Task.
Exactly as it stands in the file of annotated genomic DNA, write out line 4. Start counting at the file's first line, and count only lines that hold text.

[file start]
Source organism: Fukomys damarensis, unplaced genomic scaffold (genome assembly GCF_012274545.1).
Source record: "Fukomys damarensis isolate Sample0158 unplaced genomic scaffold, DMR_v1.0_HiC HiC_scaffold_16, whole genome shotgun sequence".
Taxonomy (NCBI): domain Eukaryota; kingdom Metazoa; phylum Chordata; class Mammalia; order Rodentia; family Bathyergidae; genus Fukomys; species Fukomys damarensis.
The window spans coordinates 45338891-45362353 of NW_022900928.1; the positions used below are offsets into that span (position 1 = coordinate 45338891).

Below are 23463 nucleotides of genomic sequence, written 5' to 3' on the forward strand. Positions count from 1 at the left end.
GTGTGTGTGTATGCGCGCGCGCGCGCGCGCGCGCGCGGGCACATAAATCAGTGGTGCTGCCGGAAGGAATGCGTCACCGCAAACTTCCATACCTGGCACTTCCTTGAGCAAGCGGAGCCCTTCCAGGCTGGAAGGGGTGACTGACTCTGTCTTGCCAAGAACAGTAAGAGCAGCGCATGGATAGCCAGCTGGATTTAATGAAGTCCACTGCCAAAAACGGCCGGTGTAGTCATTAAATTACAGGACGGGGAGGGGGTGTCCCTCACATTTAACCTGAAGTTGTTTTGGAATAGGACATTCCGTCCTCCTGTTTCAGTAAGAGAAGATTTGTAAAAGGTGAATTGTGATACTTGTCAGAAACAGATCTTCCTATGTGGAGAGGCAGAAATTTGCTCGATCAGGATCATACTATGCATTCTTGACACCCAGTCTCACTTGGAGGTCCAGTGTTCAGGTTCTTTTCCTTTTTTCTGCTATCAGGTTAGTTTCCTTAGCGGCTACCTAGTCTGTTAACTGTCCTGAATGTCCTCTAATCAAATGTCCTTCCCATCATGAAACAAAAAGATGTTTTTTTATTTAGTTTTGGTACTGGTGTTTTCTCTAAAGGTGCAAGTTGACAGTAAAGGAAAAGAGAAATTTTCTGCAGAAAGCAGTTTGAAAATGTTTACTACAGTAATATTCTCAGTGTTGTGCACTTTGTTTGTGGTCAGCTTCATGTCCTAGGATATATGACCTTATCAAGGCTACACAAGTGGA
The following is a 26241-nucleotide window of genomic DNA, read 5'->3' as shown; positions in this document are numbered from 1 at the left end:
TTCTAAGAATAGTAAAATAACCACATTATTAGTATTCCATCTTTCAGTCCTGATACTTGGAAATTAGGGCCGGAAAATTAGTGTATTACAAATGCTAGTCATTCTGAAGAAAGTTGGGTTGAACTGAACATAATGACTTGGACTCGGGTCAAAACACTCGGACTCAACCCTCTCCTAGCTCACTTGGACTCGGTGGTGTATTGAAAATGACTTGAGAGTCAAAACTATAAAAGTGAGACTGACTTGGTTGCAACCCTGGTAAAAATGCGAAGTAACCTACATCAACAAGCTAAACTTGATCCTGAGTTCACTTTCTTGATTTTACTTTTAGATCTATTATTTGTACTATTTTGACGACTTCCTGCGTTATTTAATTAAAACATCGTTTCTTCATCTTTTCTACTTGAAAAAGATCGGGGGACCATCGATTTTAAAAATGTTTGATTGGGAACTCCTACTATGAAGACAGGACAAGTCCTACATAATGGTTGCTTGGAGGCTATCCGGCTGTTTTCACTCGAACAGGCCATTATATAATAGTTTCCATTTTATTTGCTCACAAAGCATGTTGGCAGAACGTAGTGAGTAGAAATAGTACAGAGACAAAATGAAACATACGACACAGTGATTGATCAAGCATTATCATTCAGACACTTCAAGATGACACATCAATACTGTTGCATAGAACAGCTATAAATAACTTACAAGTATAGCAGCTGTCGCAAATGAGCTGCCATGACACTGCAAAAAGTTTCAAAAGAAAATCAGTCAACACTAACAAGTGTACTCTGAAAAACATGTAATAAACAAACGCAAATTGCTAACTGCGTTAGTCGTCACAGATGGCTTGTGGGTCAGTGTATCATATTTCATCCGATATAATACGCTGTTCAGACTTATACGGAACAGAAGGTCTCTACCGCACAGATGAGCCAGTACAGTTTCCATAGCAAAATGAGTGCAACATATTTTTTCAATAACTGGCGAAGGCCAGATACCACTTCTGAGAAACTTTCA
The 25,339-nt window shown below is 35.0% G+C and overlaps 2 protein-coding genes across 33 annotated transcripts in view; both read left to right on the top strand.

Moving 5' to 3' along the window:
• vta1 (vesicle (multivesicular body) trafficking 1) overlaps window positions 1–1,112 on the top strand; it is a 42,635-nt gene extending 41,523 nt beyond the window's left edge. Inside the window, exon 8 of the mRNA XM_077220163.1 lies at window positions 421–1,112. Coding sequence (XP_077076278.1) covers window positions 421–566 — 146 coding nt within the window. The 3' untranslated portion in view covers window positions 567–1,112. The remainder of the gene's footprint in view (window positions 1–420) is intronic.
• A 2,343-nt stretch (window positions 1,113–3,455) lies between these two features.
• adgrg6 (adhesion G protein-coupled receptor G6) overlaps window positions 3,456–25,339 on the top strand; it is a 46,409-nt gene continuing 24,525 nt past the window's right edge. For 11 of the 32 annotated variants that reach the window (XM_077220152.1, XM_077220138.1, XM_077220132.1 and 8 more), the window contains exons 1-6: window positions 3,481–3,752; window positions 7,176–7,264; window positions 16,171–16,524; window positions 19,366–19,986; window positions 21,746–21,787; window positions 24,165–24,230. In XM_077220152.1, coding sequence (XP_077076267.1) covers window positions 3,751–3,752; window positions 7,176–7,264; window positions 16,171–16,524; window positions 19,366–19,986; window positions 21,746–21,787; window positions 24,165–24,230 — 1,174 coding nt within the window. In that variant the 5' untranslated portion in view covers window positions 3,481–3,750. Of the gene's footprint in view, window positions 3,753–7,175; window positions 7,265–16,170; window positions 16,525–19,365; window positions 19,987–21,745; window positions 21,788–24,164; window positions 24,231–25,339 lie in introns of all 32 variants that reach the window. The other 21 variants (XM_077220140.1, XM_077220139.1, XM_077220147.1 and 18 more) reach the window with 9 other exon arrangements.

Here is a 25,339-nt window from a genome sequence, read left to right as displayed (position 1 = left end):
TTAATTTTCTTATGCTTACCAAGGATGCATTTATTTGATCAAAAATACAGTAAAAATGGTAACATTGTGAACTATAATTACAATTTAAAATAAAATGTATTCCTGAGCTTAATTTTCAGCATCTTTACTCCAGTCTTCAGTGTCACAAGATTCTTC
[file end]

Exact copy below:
The window spans coordinates 45338891-45362353 of NW_022900928.1; the positions used below are offsets into that span (position 1 = coordinate 45338891).